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Saltwater Vs. Chlorine Swimming Pools

Saltwater Vs. Chlorine Swimming Pools

For years, swimming pools have been synonymous with chlorine. Many people have childhood memories of heavily chlorinated pools. Burning eyes, itchy skin, and even green hair were all symptoms of too much time in the pool. Starting in the 1980s, another type of pool started to become available. These saltwater pools didn’t require the addition of chlorine. For many people who were sensitive to chlorine this seemed like a great alternative. But what really is the difference between saltwater and chlorine swimming pools? They may not be as different as you think.

Saltwater Vs. Chlorine Swimming Pools [infographic]

How a Saltwater Pool Stays Clean

If pool water was left completely untreated it would very quickly turn into an algae filled swamp. That is because standing water, like the water in a pool, is a perfect home for algae and bacteria. Explosive growth of algae and bacteria in a swimming pool would turn the water dark, slimy, and unhealthy to humans. The main way to prevent the growth of algae and bacteria is with the introduction of chlorine to pool water. The chlorine inhibits algae and bacteria growth and keeps pool water clean and clear.

But if chlorine is the main way to keep pool water from becoming overgrown with algae and bacteria, how does a saltwater pool stay clean? The answer may surprise you. What keeps a saltwater pool clean is chlorine! The difference between a chlorinated and a saltwater pool is in the manner in which the chlorine gets into the pool.

Where Does the Chlorine Come From

In a traditional chlorinated pool, chlorine is added manually, usually as a liquid or powder. To keep the chlorine levels in the pool water high enough to effectively sanitize the water, chlorine needs to be added regularly. The reason more chlorine needs to be added has to do with the way that chlorine is present in the pool water. This also has to do with the negative effects most people associated with chlorine.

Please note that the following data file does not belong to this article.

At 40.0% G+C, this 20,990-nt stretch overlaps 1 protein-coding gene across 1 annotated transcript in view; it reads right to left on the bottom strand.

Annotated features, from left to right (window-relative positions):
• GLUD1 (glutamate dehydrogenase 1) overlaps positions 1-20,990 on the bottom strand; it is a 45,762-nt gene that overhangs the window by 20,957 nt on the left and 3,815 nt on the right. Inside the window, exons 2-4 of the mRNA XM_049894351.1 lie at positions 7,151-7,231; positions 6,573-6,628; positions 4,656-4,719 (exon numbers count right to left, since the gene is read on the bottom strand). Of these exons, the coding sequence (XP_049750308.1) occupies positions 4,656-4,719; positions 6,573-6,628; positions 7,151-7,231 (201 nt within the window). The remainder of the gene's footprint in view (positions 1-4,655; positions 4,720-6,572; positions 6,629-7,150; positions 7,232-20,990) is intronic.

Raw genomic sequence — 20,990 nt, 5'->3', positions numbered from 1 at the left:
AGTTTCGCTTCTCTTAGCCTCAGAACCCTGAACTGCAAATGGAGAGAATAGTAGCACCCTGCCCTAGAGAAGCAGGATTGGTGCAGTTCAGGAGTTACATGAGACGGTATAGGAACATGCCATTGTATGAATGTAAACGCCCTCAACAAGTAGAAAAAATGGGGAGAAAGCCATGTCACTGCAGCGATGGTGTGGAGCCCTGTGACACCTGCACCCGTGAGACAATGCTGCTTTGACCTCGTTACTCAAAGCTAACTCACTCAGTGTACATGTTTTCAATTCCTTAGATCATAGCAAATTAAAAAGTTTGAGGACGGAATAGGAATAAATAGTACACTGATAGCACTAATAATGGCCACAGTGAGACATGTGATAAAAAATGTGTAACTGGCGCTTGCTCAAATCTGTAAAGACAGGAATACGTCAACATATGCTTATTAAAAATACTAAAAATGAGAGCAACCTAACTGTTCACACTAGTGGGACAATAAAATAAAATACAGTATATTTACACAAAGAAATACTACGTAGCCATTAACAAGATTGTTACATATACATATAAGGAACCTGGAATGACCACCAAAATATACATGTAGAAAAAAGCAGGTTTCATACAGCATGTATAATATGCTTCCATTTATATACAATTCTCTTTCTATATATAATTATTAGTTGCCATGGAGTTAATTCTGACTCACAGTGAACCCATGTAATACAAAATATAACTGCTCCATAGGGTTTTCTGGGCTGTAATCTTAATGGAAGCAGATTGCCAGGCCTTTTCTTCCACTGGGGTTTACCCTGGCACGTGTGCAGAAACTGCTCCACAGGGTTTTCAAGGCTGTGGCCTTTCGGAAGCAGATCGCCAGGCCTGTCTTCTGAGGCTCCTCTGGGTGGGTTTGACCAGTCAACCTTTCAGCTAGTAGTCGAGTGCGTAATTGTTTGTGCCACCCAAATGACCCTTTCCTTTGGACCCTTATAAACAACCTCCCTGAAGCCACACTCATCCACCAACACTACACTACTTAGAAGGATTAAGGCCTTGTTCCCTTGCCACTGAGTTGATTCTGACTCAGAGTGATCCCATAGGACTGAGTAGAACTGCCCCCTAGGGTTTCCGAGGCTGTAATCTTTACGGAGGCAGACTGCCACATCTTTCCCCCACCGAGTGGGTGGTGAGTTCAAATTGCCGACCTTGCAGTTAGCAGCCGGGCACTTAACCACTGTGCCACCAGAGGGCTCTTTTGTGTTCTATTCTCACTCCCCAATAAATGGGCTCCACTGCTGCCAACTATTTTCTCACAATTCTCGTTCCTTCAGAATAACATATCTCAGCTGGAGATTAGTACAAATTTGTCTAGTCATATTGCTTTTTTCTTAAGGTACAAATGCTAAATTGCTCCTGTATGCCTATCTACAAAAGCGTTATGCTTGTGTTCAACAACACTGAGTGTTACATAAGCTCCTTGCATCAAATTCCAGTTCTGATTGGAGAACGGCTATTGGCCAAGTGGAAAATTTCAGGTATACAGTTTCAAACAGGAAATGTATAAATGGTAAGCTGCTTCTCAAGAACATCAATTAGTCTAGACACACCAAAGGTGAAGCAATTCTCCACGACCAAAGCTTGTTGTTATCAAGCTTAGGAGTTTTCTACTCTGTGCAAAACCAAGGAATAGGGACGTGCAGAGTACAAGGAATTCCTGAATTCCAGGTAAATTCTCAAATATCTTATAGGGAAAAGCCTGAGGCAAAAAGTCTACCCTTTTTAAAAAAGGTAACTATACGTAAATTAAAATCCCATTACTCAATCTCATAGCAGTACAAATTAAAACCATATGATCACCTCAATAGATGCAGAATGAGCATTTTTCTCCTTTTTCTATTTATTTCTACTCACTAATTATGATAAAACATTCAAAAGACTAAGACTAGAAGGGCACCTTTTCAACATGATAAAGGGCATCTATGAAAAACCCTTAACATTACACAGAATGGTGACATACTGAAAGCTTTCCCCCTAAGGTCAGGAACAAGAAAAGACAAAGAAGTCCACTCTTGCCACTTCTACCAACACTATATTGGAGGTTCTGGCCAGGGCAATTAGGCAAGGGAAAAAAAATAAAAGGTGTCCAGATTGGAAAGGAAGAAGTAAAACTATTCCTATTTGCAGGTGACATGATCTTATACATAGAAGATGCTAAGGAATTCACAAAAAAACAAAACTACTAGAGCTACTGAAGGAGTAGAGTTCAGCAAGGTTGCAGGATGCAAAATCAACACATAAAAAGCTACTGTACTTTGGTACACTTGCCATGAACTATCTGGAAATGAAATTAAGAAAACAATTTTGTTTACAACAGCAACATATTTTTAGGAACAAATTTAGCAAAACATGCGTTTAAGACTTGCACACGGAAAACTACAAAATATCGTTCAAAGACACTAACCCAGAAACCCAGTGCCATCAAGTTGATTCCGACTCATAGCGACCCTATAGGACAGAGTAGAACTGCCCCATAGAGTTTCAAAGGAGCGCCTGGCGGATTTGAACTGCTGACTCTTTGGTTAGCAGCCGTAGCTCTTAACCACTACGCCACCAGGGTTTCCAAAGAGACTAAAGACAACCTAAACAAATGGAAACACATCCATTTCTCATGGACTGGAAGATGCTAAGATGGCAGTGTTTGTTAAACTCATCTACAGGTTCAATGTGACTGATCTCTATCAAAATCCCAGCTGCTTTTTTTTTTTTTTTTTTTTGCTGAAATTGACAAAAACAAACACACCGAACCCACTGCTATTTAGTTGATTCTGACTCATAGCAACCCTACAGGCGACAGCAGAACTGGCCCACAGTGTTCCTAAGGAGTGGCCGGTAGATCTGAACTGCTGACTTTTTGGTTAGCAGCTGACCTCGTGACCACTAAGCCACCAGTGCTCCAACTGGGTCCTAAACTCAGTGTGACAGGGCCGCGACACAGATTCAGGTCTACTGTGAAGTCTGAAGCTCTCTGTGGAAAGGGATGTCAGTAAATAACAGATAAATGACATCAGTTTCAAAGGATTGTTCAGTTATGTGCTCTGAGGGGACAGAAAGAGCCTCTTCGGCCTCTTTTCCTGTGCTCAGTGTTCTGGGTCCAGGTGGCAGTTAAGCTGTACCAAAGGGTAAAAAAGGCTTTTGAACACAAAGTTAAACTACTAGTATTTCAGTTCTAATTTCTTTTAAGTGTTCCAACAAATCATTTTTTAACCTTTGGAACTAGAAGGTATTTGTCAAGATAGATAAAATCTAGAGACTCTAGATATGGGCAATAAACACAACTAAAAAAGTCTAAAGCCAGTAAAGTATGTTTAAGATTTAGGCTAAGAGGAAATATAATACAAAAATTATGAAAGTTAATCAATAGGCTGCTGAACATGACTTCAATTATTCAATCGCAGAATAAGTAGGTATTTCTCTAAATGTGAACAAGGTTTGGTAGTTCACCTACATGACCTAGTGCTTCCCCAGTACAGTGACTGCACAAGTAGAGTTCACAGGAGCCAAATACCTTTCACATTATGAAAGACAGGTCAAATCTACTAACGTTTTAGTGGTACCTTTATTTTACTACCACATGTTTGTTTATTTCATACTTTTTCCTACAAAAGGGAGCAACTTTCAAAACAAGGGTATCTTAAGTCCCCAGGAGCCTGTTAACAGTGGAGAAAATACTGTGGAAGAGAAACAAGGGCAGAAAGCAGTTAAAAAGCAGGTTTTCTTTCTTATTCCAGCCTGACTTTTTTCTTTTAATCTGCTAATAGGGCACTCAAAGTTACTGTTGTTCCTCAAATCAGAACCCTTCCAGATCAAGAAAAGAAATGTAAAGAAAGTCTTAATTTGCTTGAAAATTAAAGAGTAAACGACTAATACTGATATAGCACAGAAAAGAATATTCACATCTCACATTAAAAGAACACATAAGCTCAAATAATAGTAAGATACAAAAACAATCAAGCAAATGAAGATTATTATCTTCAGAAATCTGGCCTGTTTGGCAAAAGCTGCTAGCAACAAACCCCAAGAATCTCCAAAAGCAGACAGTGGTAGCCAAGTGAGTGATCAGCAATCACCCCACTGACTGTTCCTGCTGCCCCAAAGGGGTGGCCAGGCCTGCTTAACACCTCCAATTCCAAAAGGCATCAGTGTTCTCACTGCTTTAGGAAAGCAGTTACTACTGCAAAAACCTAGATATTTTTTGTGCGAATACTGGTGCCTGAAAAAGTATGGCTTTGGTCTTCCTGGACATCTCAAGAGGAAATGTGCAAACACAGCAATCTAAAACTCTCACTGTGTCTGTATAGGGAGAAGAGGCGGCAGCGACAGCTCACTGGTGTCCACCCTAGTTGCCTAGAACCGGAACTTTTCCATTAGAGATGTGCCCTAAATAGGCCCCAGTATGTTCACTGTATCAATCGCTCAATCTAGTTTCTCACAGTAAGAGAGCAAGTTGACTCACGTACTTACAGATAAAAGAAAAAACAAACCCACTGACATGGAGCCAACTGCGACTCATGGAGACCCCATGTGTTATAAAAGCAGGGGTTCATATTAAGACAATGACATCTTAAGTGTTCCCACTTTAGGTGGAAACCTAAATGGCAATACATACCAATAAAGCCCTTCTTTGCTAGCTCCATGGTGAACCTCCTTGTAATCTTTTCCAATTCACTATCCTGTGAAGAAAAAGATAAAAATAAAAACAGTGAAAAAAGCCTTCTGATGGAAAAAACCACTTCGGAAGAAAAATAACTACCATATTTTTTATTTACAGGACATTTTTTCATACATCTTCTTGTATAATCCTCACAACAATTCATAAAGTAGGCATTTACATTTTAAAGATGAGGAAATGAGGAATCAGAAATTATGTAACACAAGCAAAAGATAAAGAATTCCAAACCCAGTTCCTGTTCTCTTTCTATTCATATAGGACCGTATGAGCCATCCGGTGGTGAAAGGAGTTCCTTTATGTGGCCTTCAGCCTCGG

The chlorine level in a pool is a combination of freely available chlorine (FAC) and combined available chlorine (CAC). The FAC is chlorine that is available to sanitize the pool water. The CAC doesn’t help sanitize the pool, but it does include chloramines. Chloramines are formed when FAC combines with amines from human sweat, saliva, mucus, urine, and other biological excretions. The chloramines are what produce the classic “chlorine smell”, as well as the eye and skin irritation people associate with chlorinated pools. The presence of excess chloramines results from too little FAC in the water.

In saltwater pools, chlorine doesn’t have to be manually added to the water, but it is still present. The chlorine is produced by electrolysis. Through electrolysis, chlorine is separated from salt (NaCl). This results in a constant supply of FAC. The electrolysis also burns off chloramines. The steady availability of FAC along with reduced levels of chloramines can reduce the negative effects of chlorine that occur in manually chlorinated pools.

Balancing Pool Water in a Saltwater Pool

Even though saltwater pools generate a constant steady flow of chlorine, chemical levels still need to be checked and manually regulated. The production of chlorine from salt releases hydroxyl ions, which increase the alkalinity of the pool water. To keep the water at a steady pH level close to 7.2, pH levels need to be checked regularly. Hydrochloric acid needs to be added to the water when the pH gets too high. The hydrochloric acid has the added effect of converting the molecules broken apart in the chlorine production process back into salt (NaCl) which can then be broken back apart to create more chlorine.

A saltwater pool may also require the addition of a stabilizer to keep the chlorine from being broken down by UV rays from the sun.

Maintenance of a Saltwater Pool